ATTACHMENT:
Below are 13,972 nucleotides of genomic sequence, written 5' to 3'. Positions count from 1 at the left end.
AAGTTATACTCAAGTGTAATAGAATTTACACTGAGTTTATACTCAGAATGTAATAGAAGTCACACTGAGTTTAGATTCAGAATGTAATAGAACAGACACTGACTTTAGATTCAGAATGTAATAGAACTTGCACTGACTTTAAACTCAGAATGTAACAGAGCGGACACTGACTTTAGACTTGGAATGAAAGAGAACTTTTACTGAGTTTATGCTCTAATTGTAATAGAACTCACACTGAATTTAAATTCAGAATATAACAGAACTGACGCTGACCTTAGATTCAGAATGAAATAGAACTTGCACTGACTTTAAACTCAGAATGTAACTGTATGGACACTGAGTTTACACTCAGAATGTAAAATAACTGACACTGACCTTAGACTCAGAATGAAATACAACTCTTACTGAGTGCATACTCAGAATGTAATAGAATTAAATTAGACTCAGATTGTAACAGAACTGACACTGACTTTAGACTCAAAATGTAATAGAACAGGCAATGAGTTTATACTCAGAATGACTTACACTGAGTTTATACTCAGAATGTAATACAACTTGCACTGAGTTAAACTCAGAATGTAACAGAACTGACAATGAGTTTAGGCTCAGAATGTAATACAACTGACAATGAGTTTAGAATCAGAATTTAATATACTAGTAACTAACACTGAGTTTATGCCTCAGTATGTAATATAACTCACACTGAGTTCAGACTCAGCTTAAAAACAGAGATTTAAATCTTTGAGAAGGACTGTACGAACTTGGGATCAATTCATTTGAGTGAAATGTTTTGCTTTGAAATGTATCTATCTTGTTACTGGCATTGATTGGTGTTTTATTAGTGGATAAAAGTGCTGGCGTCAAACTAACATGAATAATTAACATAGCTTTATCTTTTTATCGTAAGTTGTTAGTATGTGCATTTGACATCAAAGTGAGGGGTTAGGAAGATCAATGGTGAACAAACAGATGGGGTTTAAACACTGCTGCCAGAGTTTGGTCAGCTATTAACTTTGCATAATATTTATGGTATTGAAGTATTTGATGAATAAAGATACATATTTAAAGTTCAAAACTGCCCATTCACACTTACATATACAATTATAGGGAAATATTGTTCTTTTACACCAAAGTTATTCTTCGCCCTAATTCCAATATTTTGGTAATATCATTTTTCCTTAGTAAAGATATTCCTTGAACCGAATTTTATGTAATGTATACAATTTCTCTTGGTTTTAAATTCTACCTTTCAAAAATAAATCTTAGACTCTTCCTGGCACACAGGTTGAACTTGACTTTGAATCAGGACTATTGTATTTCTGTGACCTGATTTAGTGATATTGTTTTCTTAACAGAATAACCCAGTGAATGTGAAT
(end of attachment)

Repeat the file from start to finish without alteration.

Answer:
Below are 13,972 nucleotides of genomic sequence, written 5' to 3'. Positions count from 1 at the left end.
AAGTTATACTCAAGTGTAATAGAATTTACACTGAGTTTATACTCAGAATGTAATAGAAGTCACACTGAGTTTAGATTCAGAATGTAATAGAACAGACACTGACTTTAGATTCAGAATGTAATAGAACTTGCACTGACTTTAAACTCAGAATGTAACAGAGCGGACACTGACTTTAGACTTGGAATGAAAGAGAACTTTTACTGAGTTTATGCTCTAATTGTAATAGAACTCACACTGAATTTAAATTCAGAATATAACAGAACTGACGCTGACCTTAGATTCAGAATGAAATAGAACTTGCACTGACTTTAAACTCAGAATGTAACTGTATGGACACTGAGTTTACACTCAGAATGTAAAATAACTGACACTGACCTTAGACTCAGAATGAAATACAACTCTTACTGAGTGCATACTCAGAATGTAATAGAATTAAATTAGACTCAGATTGTAACAGAACTGACACTGACTTTAGACTCAAAATGTAATAGAACAGGCAATGAGTTTATACTCAGAATGACTTACACTGAGTTTATACTCAGAATGTAATACAACTTGCACTGAGTTAAACTCAGAATGTAACAGAACTGACAATGAGTTTAGGCTCAGAATGTAATACAACTGACAATGAGTTTAGAATCAGAATTTAATATACTAGTAACTAACACTGAGTTTATGCCTCAGTATGTAATATAACTCACACTGAGTTCAGACTCAGCTTAAAAACAGAGATTTAAATCTTTGAGAAGGACTGTACGAACTTGGGATCAATTCATTTGAGTGAAATGTTTTGCTTTGAAATGTATCTATCTTGTTACTGGCATTGATTGGTGTTTTATTAGTGGATAAAAGTGCTGGCGTCAAACTAACATGAATAATTAACATAGCTTTATCTTTTTATCGTAAGTTGTTAGTATGTGCATTTGACATCAAAGTGAGGGGTTAGGAAGATCAATGGTGAACAAACAGATGGGGTTTAAACACTGCTGCCAGAGTTTGGTCAGCTATTAACTTTGCATAATATTTATGGTATTGAAGTATTTGATGAATAAAGATACATATTTAAAGTTCAAAACTGCCCATTCACACTTACATATACAATTATAGGGAAATATTGTTCTTTTACACCAAAGTTATTCTTCGCCCTAATTCCAATATTTTGGTAATATCATTTTTCCTTAGTAAAGATATTCCTTGAACCGAATTTTATGTAATGTATACAATTTCTCTTGGTTTTAAATTCTACCTTTCAAAAATAAATCTTAGACTCTTCCTGGCACACAGGTTGAACTTGACTTTGAATCAGGACTATTGTATTTCTGTGACCTGATTTAGTGATATTGTTTTCTTAACAGAATAACCCAGTGAATGTGAAT